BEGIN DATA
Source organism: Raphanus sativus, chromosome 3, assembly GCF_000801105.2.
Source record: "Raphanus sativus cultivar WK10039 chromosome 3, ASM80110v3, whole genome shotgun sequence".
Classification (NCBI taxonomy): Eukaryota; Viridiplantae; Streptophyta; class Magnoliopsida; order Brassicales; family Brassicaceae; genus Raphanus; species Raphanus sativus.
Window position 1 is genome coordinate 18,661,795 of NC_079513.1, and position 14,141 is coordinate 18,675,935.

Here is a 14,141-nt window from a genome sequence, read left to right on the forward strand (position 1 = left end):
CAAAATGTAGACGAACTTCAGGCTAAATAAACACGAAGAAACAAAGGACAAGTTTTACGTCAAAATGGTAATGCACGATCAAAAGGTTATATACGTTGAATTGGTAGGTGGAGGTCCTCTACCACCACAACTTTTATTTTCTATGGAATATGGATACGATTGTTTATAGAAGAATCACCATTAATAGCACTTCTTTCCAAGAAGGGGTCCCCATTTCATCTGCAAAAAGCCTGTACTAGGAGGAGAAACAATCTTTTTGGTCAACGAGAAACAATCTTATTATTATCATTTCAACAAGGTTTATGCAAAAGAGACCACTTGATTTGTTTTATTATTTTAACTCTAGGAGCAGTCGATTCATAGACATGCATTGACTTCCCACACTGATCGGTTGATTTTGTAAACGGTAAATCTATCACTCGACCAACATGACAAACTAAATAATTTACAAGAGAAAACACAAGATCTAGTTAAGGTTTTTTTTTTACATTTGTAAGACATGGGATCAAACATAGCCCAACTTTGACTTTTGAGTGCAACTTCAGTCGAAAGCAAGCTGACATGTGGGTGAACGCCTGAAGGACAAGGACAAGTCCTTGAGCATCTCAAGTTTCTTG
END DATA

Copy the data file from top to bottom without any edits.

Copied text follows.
Source organism: Raphanus sativus, chromosome 3, assembly GCF_000801105.2.
Source record: "Raphanus sativus cultivar WK10039 chromosome 3, ASM80110v3, whole genome shotgun sequence".
Classification (NCBI taxonomy): Eukaryota; Viridiplantae; Streptophyta; class Magnoliopsida; order Brassicales; family Brassicaceae; genus Raphanus; species Raphanus sativus.
Window position 1 is genome coordinate 18,661,795 of NC_079513.1, and position 14,141 is coordinate 18,675,935.

Here is a 14,141-nt window from a genome sequence, read left to right on the forward strand (position 1 = left end):
CAAAATGTAGACGAACTTCAGGCTAAATAAACACGAAGAAACAAAGGACAAGTTTTACGTCAAAATGGTAATGCACGATCAAAAGGTTATATACGTTGAATTGGTAGGTGGAGGTCCTCTACCACCACAACTTTTATTTTCTATGGAATATGGATACGATTGTTTATAGAAGAATCACCATTAATAGCACTTCTTTCCAAGAAGGGGTCCCCATTTCATCTGCAAAAAGCCTGTACTAGGAGGAGAAACAATCTTTTTGGTCAACGAGAAACAATCTTATTATTATCATTTCAACAAGGTTTATGCAAAAGAGACCACTTGATTTGTTTTATTATTTTAACTCTAGGAGCAGTCGATTCATAGACATGCATTGACTTCCCACACTGATCGGTTGATTTTGTAAACGGTAAATCTATCACTCGACCAACATGACAAACTAAATAATTTACAAGAGAAAACACAAGATCTAGTTAAGGTTTTTTTTTTACATTTGTAAGACATGGGATCAAACATAGCCCAACTTTGACTTTTGAGTGCAACTTCAGTCGAAAGCAAGCTGACATGTGGGTGAACGCCTGAAGGACAAGGACAAGTCCTTGAGCATCTCAAGTTTCTTG